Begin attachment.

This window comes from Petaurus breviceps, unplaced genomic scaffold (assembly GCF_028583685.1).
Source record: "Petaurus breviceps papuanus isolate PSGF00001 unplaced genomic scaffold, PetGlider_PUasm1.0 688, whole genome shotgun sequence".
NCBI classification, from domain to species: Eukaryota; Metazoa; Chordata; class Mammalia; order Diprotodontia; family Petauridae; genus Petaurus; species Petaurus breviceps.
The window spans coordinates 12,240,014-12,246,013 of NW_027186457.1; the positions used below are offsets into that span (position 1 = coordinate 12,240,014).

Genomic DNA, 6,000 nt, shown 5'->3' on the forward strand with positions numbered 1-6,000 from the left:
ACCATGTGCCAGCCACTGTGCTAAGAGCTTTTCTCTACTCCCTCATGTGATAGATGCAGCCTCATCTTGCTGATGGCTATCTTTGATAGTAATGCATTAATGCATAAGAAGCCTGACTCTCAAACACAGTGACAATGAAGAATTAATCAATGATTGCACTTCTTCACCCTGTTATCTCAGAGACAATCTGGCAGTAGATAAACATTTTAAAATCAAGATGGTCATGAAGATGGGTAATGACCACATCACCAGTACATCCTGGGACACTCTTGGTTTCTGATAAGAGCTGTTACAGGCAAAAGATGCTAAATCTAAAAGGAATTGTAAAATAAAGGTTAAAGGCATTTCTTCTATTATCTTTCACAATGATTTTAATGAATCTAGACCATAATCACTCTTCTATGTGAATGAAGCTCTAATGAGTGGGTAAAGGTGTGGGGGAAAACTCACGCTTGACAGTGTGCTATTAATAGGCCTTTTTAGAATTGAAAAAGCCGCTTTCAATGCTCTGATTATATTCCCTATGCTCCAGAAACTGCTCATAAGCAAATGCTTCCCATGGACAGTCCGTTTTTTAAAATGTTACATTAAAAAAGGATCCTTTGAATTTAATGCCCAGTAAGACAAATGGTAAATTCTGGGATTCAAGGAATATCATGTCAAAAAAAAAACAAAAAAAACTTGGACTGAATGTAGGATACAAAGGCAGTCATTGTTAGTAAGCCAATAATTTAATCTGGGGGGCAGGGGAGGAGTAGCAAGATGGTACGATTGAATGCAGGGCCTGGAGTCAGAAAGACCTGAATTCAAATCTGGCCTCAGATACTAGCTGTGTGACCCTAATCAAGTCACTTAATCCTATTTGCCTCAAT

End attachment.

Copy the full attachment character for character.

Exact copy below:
This window comes from Petaurus breviceps, unplaced genomic scaffold (assembly GCF_028583685.1).
Source record: "Petaurus breviceps papuanus isolate PSGF00001 unplaced genomic scaffold, PetGlider_PUasm1.0 688, whole genome shotgun sequence".
NCBI classification, from domain to species: Eukaryota; Metazoa; Chordata; class Mammalia; order Diprotodontia; family Petauridae; genus Petaurus; species Petaurus breviceps.
The window spans coordinates 12,240,014-12,246,013 of NW_027186457.1; the positions used below are offsets into that span (position 1 = coordinate 12,240,014).

Genomic DNA, 6,000 nt, shown 5'->3' on the forward strand with positions numbered 1-6,000 from the left:
ACCATGTGCCAGCCACTGTGCTAAGAGCTTTTCTCTACTCCCTCATGTGATAGATGCAGCCTCATCTTGCTGATGGCTATCTTTGATAGTAATGCATTAATGCATAAGAAGCCTGACTCTCAAACACAGTGACAATGAAGAATTAATCAATGATTGCACTTCTTCACCCTGTTATCTCAGAGACAATCTGGCAGTAGATAAACATTTTAAAATCAAGATGGTCATGAAGATGGGTAATGACCACATCACCAGTACATCCTGGGACACTCTTGGTTTCTGATAAGAGCTGTTACAGGCAAAAGATGCTAAATCTAAAAGGAATTGTAAAATAAAGGTTAAAGGCATTTCTTCTATTATCTTTCACAATGATTTTAATGAATCTAGACCATAATCACTCTTCTATGTGAATGAAGCTCTAATGAGTGGGTAAAGGTGTGGGGGAAAACTCACGCTTGACAGTGTGCTATTAATAGGCCTTTTTAGAATTGAAAAAGCCGCTTTCAATGCTCTGATTATATTCCCTATGCTCCAGAAACTGCTCATAAGCAAATGCTTCCCATGGACAGTCCGTTTTTTAAAATGTTACATTAAAAAAGGATCCTTTGAATTTAATGCCCAGTAAGACAAATGGTAAATTCTGGGATTCAAGGAATATCATGTCAAAAAAAAAACAAAAAAAACTTGGACTGAATGTAGGATACAAAGGCAGTCATTGTTAGTAAGCCAATAATTTAATCTGGGGGGCAGGGGAGGAGTAGCAAGATGGTACGATTGAATGCAGGGCCTGGAGTCAGAAAGACCTGAATTCAAATCTGGCCTCAGATACTAGCTGTGTGACCCTAATCAAGTCACTTAATCCTATTTGCCTCAAT